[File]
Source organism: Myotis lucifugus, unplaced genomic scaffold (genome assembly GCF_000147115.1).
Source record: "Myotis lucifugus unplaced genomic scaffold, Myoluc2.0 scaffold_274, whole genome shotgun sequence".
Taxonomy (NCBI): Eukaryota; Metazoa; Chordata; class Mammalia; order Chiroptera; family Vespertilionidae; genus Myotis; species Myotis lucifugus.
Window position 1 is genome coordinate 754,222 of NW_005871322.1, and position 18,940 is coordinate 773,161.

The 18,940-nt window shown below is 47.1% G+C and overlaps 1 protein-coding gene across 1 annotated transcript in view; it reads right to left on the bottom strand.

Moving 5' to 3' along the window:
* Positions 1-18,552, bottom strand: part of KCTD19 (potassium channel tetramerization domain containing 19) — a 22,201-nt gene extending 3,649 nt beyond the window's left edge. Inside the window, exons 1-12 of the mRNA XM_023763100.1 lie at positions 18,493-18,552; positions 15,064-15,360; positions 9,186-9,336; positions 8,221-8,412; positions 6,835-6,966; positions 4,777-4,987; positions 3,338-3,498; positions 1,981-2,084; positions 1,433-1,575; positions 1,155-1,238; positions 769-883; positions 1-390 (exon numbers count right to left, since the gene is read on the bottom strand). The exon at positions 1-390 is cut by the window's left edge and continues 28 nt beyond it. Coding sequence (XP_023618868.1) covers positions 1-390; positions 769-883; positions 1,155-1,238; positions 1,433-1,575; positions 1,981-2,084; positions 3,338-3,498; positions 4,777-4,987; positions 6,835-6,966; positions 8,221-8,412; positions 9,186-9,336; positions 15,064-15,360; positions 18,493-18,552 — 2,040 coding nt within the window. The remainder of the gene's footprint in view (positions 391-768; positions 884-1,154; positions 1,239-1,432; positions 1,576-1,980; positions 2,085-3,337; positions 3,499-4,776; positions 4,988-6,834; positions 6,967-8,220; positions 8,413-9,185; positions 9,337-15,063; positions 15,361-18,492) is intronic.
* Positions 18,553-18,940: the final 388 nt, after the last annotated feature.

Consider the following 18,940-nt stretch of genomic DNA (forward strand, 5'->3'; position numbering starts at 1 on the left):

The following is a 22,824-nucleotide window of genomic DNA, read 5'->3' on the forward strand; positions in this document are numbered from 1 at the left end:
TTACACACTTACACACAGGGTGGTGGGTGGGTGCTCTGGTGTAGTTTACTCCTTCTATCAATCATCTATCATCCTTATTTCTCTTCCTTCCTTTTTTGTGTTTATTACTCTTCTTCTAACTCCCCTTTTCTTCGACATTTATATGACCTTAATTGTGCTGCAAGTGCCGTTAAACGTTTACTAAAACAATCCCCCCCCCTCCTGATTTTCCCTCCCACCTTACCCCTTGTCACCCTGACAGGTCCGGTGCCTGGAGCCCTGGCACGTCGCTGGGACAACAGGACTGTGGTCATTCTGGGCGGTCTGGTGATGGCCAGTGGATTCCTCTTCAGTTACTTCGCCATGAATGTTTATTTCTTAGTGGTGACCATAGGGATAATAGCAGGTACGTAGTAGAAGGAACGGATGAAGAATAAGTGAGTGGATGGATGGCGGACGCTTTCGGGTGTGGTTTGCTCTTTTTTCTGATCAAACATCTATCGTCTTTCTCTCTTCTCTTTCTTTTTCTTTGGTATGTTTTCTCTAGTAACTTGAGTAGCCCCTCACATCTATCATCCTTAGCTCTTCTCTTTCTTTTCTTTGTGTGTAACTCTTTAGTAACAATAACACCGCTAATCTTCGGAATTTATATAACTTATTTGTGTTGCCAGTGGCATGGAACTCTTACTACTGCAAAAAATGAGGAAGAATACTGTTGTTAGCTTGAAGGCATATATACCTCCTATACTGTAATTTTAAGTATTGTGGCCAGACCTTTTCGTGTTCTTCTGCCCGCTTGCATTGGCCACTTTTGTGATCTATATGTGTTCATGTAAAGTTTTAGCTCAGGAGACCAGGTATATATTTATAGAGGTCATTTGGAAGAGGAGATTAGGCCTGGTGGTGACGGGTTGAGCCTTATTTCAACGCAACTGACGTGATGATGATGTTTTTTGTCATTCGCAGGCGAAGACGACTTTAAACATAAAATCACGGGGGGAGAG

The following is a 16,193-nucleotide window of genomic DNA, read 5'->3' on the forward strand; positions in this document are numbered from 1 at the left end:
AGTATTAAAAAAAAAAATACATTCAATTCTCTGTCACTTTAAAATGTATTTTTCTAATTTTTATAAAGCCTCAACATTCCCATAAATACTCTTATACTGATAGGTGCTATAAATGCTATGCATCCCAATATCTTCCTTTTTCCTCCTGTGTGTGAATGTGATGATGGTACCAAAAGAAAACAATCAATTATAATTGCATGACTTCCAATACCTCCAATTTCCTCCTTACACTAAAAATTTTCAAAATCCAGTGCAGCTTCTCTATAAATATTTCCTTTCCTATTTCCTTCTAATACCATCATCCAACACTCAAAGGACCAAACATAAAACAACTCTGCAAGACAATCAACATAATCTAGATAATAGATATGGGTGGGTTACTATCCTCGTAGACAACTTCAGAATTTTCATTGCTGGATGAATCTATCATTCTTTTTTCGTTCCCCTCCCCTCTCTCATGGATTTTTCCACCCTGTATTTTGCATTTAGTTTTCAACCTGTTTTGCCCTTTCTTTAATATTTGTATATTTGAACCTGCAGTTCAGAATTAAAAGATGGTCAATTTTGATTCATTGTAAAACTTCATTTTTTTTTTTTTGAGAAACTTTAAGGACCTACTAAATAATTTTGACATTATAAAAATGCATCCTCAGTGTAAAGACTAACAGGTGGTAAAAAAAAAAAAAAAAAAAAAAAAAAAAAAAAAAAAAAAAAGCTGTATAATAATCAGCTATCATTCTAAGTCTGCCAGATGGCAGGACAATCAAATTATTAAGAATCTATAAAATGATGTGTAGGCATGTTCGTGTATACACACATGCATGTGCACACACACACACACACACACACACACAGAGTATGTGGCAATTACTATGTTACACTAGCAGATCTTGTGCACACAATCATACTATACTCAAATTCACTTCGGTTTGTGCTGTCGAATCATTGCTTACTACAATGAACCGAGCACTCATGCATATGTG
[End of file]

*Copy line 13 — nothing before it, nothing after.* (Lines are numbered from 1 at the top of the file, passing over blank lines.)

AGTATTAAAAAAAAAAATACATTCAATTCTCTGTCACTTTAAAATGTATTTTTCTAATTTTTATAAAGCCTCAACATTCCCATAAATACTCTTATACTGATAGGTGCTATAAATGCTATGCATCCCAATATCTTCCTTTTTCCTCCTGTGTGTGAATGTGATGATGGTACCAAAAGAAAACAATCAATTATAATTGCATGACTTCCAATACCTCCAATTTCCTCCTTACACTAAAAATTTTCAAAATCCAGTGCAGCTTCTCTATAAATATTTCCTTTCCTATTTCCTTCTAATACCATCATCCAACACTCAAAGGACCAAACATAAAACAACTCTGCAAGACAATCAACATAATCTAGATAATAGATATGGGTGGGTTACTATCCTCGTAGACAACTTCAGAATTTTCATTGCTGGATGAATCTATCATTCTTTTTTCGTTCCCCTCCCCTCTCTCATGGATTTTTCCACCCTGTATTTTGCATTTAGTTTTCAACCTGTTTTGCCCTTTCTTTAATATTTGTATATTTGAACCTGCAGTTCAGAATTAAAAGATGGTCAATTTTGATTCATTGTAAAACTTCATTTTTTTTTTTTTGAGAAACTTTAAGGACCTACTAAATAATTTTGACATTATAAAAATGCATCCTCAGTGTAAAGACTAACAGGTGGTAAAAAAAAAAAAAAAAAAAAAAAAAAAAAAAAAAAAAAAAAGCTGTATAATAATCAGCTATCATTCTAAGTCTGCCAGATGGCAGGACAATCAAATTATTAAGAATCTATAAAATGATGTGTAGGCATGTTCGTGTATACACACATGCATGTGCACACACACACACACACACACACACACAGAGTATGTGGCAATTACTATGTTACACTAGCAGATCTTGTGCACACAATCATACTATACTCAAATTCACTTCGGTTTGTGCTGTCGAATCATTGCTTACTACAATGAACCGAGCACTCATGCATATGTG